Monday, January 18, 2010

Crossing The PhoneGap For Multiplatform Mobile Applications

I had first heard of the PhoneGap open source framework for multiplatform mobile development last year at the FutureRuby conference in Toronto. Honestly, I did not really concentrate on all they were saying at the time, and in the flurry of info including back-to-back mobile sessions with Rhomobile, I did not fully retain a clear picture of what they had to offer. My bad.

It was not until late last year, while working on plans for a very cool mobile application, that I was reminded about PhoneGap by one of my colleagues. After a brief evaluation of their benefits vs. the other multiplatform options, we decided to use PhoneGap on this particular project. We have made some amazing progress with using PhoneGap for mobile development since then, and I thought I would share a few of the lessons learned.

First of all, a quick explanation of how PhoneGap works. Jesse MacFadyen, one of the programmers at Nitobi, the primary developers of PhoneGap, has a good blog post where he breaks down how the PhoneGap framework works on iPhone. Here is my much condensed take on what he is saying.

All of the mobile platforms supported by PhoneGap have some kind of web browser control. A PhoneGap application is a packaged up application which is a webpage or mini-website, that executes inside whatever web browser control is available on that platform. Add in a standard JavaScript API to a wrapper that accesses the device-specific functionality like GPS or the accelerometer, and you can hook up the JavaScript on your "page" to the hardware.

But don't make the mistake of thinking you should just slap together some web pages formatted for mobile. Rather, you can and must think of it as an application that is written in the form of a single web page with a bunch of JavaScript. To access server data, you will need to write some AJAX code to access the remote resources, then update your UI accordingly. The good news is you can use familiar JavaScript libraries such as jQuery to do so. We chose jqTouch to get a very iPhone-like UI.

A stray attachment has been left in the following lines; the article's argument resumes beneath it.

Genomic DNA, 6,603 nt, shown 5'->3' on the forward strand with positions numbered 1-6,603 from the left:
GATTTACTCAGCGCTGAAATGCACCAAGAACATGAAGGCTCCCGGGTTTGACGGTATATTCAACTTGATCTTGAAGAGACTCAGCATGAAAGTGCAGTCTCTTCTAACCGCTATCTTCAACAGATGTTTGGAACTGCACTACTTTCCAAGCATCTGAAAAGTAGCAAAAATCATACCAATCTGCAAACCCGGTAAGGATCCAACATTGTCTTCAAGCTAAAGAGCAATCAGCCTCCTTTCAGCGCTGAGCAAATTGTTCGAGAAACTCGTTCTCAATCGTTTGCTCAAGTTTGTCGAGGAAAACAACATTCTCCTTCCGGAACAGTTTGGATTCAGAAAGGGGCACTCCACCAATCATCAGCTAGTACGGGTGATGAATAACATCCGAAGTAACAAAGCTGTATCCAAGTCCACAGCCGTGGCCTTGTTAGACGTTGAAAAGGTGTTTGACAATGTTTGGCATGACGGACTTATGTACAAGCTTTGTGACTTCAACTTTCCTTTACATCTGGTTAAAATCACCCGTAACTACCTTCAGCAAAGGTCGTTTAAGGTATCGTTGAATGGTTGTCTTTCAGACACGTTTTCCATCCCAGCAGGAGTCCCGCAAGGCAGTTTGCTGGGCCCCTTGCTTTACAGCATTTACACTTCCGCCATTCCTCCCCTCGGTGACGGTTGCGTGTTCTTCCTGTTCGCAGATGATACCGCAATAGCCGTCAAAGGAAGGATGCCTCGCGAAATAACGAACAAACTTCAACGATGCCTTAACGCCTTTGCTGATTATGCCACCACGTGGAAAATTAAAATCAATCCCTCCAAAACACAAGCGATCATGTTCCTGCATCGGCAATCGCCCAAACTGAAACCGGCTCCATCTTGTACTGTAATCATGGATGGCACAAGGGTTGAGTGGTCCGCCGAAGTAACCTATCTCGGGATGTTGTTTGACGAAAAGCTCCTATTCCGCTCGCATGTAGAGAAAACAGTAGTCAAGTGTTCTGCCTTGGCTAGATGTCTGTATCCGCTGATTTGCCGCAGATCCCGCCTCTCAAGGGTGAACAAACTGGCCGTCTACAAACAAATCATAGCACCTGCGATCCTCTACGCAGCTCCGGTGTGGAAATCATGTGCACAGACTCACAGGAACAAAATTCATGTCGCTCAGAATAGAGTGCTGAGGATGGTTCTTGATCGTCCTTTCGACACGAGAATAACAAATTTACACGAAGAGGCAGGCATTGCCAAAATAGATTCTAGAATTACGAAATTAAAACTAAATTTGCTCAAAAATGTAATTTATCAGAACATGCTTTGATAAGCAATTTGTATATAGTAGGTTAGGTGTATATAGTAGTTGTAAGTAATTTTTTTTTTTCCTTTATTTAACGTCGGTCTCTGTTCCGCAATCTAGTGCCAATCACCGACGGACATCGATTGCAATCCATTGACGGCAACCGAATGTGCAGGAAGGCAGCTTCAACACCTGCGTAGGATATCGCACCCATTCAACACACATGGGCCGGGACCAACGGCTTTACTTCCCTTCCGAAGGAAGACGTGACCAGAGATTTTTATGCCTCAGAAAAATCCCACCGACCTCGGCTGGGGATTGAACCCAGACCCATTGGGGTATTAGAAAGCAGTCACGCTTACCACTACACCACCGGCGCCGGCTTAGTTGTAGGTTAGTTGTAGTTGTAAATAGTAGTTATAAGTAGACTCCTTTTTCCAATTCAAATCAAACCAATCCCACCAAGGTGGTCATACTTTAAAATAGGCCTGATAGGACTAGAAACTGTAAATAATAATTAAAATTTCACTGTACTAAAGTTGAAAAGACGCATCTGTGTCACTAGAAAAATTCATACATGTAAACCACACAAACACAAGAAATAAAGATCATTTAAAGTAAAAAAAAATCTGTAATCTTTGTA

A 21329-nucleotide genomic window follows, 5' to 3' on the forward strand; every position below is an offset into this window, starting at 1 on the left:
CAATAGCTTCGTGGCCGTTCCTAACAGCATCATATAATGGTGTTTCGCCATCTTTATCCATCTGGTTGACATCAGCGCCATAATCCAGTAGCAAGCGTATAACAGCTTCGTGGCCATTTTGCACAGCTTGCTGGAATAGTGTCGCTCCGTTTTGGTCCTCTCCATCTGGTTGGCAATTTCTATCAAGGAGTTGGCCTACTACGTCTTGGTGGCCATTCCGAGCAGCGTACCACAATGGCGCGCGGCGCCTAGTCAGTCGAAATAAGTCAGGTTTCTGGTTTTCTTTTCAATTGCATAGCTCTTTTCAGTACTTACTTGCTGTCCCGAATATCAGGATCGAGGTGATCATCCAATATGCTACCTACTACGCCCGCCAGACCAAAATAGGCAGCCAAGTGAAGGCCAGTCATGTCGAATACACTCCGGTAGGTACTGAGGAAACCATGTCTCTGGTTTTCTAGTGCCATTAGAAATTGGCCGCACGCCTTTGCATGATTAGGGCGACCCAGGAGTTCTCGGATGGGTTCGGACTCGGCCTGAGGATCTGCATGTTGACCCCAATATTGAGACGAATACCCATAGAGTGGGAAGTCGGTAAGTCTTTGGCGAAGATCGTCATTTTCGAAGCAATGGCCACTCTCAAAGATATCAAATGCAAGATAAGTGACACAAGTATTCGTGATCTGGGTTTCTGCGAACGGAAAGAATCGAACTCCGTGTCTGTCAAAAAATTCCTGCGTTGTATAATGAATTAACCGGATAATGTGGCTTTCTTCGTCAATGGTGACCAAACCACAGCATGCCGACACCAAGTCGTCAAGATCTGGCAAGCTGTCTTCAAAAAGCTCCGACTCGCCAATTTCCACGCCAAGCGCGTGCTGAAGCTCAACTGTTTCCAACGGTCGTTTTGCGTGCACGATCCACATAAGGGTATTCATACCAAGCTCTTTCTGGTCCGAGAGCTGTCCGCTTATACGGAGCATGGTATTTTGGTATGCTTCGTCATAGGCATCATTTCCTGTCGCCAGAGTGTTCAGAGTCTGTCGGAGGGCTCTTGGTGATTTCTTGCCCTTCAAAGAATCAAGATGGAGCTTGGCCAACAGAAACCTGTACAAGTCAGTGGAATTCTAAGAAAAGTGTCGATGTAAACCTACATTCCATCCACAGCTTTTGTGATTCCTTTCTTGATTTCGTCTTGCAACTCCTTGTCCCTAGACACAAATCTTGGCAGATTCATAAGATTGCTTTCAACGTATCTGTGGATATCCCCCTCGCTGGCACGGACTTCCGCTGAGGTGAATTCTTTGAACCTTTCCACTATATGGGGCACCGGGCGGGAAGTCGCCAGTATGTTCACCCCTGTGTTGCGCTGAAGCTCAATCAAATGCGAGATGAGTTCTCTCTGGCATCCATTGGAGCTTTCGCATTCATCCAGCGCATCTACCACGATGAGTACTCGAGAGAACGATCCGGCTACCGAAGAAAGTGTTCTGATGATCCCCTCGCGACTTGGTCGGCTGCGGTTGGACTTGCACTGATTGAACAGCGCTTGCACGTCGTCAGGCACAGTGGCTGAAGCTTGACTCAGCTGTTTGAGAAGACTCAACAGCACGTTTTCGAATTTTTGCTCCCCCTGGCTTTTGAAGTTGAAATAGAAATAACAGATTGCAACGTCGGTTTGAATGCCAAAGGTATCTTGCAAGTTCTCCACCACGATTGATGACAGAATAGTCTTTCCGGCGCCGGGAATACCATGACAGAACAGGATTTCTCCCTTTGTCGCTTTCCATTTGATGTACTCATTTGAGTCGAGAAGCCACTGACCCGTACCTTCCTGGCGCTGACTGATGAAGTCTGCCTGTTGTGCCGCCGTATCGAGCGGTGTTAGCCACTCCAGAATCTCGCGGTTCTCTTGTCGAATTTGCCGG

The PhoneGap framework is under very active development. New code is being committed to their github repo frequently. As such, you really do need to have git installed, and some working knowledge of how to use it, to get things setup.

In fact, the device specific functionality for each platform is contained within the main PhoneGap git repository as a series of git submodules such as phonegap-iphone, phonegap-android, etc. This makes it all but impossible to install the latest and greatest without git. Being a git user myself, this does not pose any problem, and if you are not gitmotized yet, this is an ideal time to become so.

Here are the series of steps I followed to create my own PhoneGap project...


  • Install iPhone SDK (yes, you must join the iPhone developer program)

  • Install Android SDK ( has some good instructions. I am not using Eclipse, so I skipped all that)

  • Install Apache Ant (sudo port install apache-ant)

Install PhoneGap

  • Get latest PhoneGap (git clone git://

  • Get submodules for iPhone & Android (cd phonegap && git submodule update)

  • Build iPhone Lib and install

  • Build Android libs

Setting Up A New Multiplatform PhoneGap Project

  • Create a new iPhone project using the phonegap-iphone template. The www directory in the new project will be becoming the shared part of your project, with all your UI and application logic

  • Create the Android project using the phonegap-android build script. Use the www directory from the iphone project as the www-dir param. You will be replacing this with a reference to the git submodule

  • Create a new git repo in the www directory in the iPhone project, and commit all the files in the www directory

  • Change directories to the parent of where you want to put the directory for the shared git repo, then clone the repo located at /path/to/iphoneproj/www to /path/to/sharedrepo. You may also want to create a remote branch at this point for the new shared repo

  • Remove the www directory from the iPhone project

  • Create a new git repo in the iphone project directory, then commit all files. You may also want to create a remote branch at this point

  • Put the shared code into the iPhone project by using "git submodule add" to put a reference to the shared repo into /path/to/iphoneproj/www